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Moving data to and from the cluster

Please read the section Storage before reading this section.

When moving data to the shared folders, please follow these common sense rules:

  • Create folders for everything you want to share.
  • If the data has been produced by you, is nice to create a folder with your username and place everything in it.
  • If the data belongs to some specific experiment, dataset or the like, create a folder name that is consistent with that and that is easy for everybody to understand what that is about.
  • Don't overdo. Only copy data you/your colleagues need. This is a shared facility.
  • Don't remove other user's files unless you advice them and they're ok with it. This is a shared facility.
  • Don't expect contents of any scratch folder to be always there. At the moment, however, there is no deletion policy for that.

Moving data for users of Mathematical Physics and generic Lunarc users

Users of Mathematical Physics, as well as any other Lunarc user, can use their favorite tool to download and upload either from your own workstation, the Aurora front-end or the Aurora computing nodes. You can read about some of those tools on the Move data to and from the Iridium Cluster pages.

Moving data for users of Nuclear, Theoretical and Particle Physics

Users of these division can access the special node fs2-hep to be used for downloads or uploads.

These users (in particular Particle and Theorerical Physics) might need to download huge amount of data and therefore it was our objective to offload the Lunarc internal network and the usage of computing nodes as mere downloader nodes.

fs2-hep has a direct very fast connection to the internet for downloads and uploads.

:!:NOTE:!: incoming connections from the internet are rejected. This node can download FROM and upload TO the internet but cannot be accessed directly as a server to retrieve or upload data from OUTSIDE Lunarc. In other words, it is not possible to directly connect TO fs2-hep from the internet via sftp/ssh/rsync. You can only run those on fs2-hep itself. Read more about this in Uploading/Downloading data to/from Aurora from your laptop or workstation.

An overview of the upload/download components are shown in the slide below: source:

Using the downloader node

  1. Login to
  2. Login to fs2-hep:
    ssh fs2-hep
  3. Start screen:
  4. Choose one of the upload/download methods below.
  5. The download destination MUST be one of the /projects/hep/ folders or your home folder. All other folders are not writeable by your user. Everything in /tmp will be deleted regularly.

The picture below shows the various steps.

Uploading/Downloading data to/from an external source from Aurora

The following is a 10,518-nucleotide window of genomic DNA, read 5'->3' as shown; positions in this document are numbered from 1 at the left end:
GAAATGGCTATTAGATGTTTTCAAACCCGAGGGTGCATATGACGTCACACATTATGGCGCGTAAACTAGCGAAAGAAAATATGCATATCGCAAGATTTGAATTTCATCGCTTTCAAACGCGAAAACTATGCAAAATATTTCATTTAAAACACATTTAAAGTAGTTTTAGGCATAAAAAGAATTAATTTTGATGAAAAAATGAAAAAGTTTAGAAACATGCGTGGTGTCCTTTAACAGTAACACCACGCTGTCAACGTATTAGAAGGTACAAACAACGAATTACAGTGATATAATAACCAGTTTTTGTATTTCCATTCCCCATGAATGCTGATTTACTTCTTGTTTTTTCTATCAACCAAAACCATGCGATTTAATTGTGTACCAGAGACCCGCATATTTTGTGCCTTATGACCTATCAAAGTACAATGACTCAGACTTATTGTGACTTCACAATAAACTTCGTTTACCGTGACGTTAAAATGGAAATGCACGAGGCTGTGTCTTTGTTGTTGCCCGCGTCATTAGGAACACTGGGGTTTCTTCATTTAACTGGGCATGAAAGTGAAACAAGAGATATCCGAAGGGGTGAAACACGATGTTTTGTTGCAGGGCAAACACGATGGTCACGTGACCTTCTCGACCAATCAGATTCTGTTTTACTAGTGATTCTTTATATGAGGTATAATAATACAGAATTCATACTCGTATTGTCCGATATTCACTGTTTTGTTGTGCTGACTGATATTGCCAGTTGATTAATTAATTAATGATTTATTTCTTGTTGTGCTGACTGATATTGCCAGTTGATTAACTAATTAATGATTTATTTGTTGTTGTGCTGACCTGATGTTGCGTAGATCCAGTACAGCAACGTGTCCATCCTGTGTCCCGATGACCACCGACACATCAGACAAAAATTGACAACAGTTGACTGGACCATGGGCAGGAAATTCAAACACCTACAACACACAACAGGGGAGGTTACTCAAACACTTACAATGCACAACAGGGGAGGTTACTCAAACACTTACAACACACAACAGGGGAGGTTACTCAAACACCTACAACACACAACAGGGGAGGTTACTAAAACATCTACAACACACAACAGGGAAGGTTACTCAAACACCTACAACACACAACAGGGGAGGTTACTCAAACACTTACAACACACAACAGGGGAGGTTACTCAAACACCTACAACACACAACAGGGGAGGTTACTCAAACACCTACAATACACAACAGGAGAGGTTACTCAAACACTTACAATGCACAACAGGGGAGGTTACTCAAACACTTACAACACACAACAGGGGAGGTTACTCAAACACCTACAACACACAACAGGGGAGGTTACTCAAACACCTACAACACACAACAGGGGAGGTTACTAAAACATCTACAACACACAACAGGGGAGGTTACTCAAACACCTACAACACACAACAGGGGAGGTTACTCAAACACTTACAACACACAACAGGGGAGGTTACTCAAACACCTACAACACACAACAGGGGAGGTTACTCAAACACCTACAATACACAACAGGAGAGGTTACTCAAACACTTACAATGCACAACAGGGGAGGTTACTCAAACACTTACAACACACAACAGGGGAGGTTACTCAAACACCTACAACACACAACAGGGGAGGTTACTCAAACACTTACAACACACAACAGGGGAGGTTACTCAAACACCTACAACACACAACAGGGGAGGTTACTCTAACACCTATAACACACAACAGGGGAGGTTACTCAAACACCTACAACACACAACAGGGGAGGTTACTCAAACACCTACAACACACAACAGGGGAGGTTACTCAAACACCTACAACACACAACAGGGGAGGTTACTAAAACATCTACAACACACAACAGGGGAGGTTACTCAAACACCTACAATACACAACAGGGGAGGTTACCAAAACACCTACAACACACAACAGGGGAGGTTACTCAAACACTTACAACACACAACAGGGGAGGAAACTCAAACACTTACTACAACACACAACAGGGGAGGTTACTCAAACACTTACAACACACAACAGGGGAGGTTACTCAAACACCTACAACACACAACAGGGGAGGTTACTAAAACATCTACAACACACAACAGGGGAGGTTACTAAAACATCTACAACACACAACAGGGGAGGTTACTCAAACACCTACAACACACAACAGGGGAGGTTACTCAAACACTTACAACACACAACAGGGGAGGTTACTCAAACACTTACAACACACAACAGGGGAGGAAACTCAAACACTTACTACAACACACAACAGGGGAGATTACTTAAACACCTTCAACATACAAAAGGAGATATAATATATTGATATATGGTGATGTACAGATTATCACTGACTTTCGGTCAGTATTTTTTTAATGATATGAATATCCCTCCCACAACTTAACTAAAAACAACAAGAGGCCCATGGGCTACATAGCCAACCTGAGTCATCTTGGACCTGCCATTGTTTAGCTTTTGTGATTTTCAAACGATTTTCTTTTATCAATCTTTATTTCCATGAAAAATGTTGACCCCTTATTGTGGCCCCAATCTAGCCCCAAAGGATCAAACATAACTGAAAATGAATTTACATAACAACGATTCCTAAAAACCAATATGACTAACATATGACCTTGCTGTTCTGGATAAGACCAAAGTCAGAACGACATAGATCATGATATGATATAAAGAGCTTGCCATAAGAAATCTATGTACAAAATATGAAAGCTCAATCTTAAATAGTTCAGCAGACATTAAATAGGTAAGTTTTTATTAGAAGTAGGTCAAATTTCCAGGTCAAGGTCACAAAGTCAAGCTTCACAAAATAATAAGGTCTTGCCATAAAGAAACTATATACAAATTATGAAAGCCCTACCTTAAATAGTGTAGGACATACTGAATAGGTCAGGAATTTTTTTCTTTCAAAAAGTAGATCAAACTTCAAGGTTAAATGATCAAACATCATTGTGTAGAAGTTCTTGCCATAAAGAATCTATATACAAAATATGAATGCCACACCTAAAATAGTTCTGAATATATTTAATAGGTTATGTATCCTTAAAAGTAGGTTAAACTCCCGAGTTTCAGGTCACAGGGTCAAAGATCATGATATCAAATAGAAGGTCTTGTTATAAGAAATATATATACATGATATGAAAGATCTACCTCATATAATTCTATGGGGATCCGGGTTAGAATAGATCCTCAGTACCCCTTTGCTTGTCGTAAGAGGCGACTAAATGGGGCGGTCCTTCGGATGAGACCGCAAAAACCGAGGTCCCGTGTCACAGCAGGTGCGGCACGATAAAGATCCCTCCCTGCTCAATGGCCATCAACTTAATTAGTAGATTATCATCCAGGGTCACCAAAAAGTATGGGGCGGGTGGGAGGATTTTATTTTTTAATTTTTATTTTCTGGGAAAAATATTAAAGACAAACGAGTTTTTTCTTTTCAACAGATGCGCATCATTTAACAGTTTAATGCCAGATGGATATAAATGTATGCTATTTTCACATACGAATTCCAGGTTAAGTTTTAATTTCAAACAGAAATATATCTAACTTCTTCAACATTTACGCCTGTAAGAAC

1. Use your favourite download software. Some suggestions are available at Moving data to and from Iridium
  2. Use your home folder or one of the /projects/hep folders as a destination folder. Any other path is not writable by your user. The /tmp folder will be deleted regularly so you should not use that. /projects/hep/fs2 is accessible by everyone, while /projects/hep/fs3 and /projects/hep/fs4 is dedicated storage for the ATLAS project.

Uploading/Downloading data to/from Aurora from your laptop or workstation

This can be done only for small files (order of tens of gigabytes), small data rates (slow transfers). You don't need to use fs2-hep, but you can go through Aurora's frontend. the For example, from your laptop:

sftp myfile

For big files (Hundreds of gigabytes up) you should use fs2-hep as described below. Aurora is not a storage facility, therefore is not meant to be accessed by external sources to do data movement. If you move big data via the Aurora frontend it is extremely slow and will slow down your colleagues work. Also, Aurora frontend managers might interrupt your transfers if they see it is taking too much time. I strongly recommend to follow the instructions at Uploading/Downloading data to/from an external source from Aurora above instead, and eventually run an ssh/ftp server on your own laptop or workstation, or ask the sysadmin for a convenient form of online storage.

For resources that can be stored on the GRID, you should definitely stage them on the Lund GRID storage instead, a few ways described under Downloading/Uploading data to/from the GRID to Aurora, so that you can access them from all over the world in the fastest way possible.

Downloading/Uploading data to/from the GRID from Aurora

Please read the dedicated page Moving data between GRID and Aurora

aurora_cluster/moving_data.1501523259.txt.gz · Last modified: 2017/07/31 17:47 by florido

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